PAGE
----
Legendary Omieri the python, set for public exhibition


Snake

The legend of Omieri still lives!

Omieri, the giant python which died in 1989, will from today, November 30, be displayed to the general public at the Snake Park in Nairobi.

The reptile was 15-foot long and weighed at least 75kg, and has been preserved at the National Museums of Kenya labs for over 30 years now.

The giant female python slithered to national limelight in 1987 and became an instant sensation among the Luo community as it was believed to be a good luck charm. Residents of Nyakach, where the snake was found said its presence was a “sign of good things to come.”

American historian, James Smith, is said to have narrated in a 2008 book about how the community believed that the snake symbolised the return of an earlier woman named Omieri whom they claimed returned in the form of the serpent to bring “fertility to communities and to individual women to whom she appears.”

The python was even reported to receive offerings in the form of goats, chicken and ugali from Nyakach residents in gratitude for the blessings it brought the villagers like causing rain during the drought. People flocked the village from far and wide, boosting the sale of commodities such as soda, samosas and doughnuts to tourists.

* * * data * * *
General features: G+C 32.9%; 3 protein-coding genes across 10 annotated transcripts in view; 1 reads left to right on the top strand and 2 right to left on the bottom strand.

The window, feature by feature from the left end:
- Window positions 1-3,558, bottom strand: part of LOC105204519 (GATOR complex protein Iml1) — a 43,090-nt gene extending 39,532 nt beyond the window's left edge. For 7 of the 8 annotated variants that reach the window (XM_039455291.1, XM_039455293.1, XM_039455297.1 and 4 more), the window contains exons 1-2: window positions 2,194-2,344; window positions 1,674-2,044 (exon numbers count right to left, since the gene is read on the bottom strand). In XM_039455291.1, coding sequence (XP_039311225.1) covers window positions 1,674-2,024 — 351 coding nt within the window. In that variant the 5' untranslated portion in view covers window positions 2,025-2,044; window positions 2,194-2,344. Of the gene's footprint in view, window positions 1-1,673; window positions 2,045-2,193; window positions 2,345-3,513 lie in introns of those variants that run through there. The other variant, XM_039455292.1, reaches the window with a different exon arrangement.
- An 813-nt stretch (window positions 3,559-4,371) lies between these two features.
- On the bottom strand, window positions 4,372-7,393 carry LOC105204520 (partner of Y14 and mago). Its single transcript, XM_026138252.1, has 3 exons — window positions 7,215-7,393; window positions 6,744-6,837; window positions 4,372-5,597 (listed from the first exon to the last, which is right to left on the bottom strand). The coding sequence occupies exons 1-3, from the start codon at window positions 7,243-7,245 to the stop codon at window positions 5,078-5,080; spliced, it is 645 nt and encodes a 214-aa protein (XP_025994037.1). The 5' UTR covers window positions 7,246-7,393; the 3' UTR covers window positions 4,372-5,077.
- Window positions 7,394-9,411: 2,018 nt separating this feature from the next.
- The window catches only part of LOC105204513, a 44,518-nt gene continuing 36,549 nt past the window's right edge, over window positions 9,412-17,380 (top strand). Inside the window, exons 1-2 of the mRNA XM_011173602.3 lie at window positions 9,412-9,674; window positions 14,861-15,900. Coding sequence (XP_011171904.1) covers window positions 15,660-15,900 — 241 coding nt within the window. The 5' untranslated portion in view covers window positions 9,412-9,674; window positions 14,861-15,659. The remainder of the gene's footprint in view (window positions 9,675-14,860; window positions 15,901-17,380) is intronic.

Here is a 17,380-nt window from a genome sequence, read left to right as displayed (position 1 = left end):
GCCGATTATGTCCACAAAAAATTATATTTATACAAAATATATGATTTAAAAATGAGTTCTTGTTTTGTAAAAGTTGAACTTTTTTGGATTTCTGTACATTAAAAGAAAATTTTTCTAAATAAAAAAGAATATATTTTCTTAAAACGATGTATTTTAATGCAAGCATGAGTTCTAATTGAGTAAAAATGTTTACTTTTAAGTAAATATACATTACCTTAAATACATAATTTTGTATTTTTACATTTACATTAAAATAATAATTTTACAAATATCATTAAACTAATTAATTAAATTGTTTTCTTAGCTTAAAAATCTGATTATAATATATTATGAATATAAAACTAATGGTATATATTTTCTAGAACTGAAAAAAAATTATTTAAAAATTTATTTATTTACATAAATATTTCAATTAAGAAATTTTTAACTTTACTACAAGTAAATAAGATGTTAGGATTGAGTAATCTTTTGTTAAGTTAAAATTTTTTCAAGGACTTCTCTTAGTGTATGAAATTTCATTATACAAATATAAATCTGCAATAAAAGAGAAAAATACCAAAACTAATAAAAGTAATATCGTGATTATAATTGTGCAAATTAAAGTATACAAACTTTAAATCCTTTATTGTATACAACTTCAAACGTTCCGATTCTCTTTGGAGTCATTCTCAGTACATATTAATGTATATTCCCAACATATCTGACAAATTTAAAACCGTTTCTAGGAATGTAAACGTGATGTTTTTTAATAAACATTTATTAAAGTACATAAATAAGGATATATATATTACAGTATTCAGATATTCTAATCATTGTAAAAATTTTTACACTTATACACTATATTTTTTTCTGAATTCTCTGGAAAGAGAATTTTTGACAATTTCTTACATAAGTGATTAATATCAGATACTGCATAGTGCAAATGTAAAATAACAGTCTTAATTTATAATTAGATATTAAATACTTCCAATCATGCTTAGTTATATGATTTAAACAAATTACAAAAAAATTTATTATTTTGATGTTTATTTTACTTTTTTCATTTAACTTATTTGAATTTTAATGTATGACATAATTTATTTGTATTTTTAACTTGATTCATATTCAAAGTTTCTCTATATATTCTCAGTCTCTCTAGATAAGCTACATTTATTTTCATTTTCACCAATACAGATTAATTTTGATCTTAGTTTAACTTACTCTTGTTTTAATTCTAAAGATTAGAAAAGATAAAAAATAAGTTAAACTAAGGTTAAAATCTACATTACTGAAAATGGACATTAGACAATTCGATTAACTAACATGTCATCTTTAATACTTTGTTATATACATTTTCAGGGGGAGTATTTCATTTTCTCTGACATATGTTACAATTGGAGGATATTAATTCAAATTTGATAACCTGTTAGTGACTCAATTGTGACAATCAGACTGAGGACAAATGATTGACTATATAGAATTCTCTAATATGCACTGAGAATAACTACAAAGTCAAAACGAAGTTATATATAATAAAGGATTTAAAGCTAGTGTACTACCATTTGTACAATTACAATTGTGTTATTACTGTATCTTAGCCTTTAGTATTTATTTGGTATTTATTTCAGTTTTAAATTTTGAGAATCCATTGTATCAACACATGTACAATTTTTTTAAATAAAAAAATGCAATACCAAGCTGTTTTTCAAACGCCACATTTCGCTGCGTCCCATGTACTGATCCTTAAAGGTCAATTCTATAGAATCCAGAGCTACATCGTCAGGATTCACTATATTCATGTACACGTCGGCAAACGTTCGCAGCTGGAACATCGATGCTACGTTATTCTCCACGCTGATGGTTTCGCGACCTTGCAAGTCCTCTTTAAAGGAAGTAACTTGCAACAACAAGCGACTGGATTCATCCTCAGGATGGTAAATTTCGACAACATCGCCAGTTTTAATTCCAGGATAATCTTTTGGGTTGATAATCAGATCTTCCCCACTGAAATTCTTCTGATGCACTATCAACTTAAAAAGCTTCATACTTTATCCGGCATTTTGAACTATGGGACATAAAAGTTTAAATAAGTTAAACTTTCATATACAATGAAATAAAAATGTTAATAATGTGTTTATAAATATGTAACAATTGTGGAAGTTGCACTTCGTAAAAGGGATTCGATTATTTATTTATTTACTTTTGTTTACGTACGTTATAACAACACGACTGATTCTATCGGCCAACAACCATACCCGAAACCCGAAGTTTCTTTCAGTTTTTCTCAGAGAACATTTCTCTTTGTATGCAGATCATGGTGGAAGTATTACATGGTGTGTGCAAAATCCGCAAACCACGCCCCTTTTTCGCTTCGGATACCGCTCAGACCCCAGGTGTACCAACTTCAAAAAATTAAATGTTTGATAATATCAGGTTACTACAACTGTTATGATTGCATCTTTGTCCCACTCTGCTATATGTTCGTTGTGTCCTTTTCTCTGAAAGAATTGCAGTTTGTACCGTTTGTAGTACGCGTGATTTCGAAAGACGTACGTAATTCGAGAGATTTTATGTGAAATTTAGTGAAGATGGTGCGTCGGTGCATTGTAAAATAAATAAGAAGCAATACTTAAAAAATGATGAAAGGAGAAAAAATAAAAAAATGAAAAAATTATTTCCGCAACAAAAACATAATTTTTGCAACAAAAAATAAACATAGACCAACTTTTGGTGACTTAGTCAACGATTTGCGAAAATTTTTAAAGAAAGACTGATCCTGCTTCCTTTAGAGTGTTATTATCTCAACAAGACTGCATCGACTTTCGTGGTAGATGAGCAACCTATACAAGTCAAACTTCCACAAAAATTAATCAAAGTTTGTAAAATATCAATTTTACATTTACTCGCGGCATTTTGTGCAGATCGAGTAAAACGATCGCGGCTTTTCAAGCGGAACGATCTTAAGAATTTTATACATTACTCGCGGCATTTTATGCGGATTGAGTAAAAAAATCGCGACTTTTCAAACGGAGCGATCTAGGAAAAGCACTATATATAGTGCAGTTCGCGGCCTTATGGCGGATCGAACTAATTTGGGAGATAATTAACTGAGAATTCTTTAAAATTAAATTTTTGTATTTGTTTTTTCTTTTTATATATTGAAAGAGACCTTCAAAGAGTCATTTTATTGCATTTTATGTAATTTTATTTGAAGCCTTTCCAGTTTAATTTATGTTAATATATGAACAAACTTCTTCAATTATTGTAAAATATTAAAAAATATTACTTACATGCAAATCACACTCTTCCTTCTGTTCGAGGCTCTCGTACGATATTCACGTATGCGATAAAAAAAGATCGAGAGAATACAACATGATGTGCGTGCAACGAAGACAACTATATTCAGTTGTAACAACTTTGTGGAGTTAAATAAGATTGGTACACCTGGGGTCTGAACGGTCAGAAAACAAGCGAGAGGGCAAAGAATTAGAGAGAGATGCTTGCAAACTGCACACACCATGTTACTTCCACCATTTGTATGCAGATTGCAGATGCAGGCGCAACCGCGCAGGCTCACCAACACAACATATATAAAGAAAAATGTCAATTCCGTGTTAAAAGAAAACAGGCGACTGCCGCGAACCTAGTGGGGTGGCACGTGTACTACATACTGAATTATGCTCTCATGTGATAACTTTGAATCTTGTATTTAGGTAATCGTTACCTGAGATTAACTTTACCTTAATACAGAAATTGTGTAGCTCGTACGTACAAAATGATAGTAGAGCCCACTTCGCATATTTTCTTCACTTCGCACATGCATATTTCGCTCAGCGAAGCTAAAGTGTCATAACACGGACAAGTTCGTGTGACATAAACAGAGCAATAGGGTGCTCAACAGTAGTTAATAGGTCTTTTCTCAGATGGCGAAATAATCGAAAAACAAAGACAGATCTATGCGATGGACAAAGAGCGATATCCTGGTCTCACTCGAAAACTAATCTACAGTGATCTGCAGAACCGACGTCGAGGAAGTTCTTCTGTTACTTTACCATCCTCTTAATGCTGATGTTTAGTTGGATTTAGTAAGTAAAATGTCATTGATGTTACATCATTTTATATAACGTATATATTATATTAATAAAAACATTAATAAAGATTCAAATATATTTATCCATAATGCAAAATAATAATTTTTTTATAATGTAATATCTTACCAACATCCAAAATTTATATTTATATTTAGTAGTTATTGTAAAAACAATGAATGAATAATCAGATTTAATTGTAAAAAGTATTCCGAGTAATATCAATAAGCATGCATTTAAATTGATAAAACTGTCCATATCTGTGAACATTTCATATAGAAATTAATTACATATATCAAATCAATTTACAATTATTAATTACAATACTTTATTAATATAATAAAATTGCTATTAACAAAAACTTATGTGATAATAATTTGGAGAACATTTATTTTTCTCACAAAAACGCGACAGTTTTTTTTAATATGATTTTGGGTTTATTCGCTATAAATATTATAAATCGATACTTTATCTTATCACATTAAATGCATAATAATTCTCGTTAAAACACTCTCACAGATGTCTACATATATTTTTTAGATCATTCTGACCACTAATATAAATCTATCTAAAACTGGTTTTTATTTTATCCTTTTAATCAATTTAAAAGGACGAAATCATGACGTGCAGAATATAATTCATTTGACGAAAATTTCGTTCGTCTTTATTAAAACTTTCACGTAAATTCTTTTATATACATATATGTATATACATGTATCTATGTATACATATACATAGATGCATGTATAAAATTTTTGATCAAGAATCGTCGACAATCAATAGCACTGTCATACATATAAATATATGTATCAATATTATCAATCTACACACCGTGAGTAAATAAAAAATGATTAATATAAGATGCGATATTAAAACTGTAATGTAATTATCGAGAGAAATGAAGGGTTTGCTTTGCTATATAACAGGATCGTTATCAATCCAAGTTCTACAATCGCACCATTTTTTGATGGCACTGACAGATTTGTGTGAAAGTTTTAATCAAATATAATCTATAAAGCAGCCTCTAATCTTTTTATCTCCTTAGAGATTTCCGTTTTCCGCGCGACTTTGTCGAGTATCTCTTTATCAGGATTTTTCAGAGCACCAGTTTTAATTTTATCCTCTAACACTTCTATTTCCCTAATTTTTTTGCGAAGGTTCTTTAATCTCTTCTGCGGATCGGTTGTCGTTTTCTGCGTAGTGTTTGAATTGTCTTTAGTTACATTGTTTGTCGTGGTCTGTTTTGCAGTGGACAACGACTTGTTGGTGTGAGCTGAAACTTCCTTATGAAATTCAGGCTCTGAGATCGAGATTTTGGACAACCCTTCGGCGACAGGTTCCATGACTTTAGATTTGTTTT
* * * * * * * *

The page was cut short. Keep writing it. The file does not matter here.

Omieri was burnt in a bush fire in 1987, prompting the Kenya Wildlife Service (KWS) to move it to Nairobi for treatment causing major uproar from Nyakach residents who claimed that heavy floods swept away their homes and even more misfortune struck them soon as Omieri left.

Then area MP Ojwang K’Ombudo, is even quoted to have said in Parliament in March 1987 that; “The Nyakach water supply and a local road have had serious problems since Omieri went to an orphanage in Nairobi.”

Omieri died in 1989 and the residents were inconsolable blaming her death on KWS for removing it from its natural habitat. A condolence is said to have been opened in her honor at Kaloleni Social Hall, as was a funeral fund.

Omieri, however, has been lying cold on the National Museums of Kenya labs since her death, and her exhibition on Tuesday will be the legendary python’s first ever public ‘appearance’ since its death.

 

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Story By Ian Omondi
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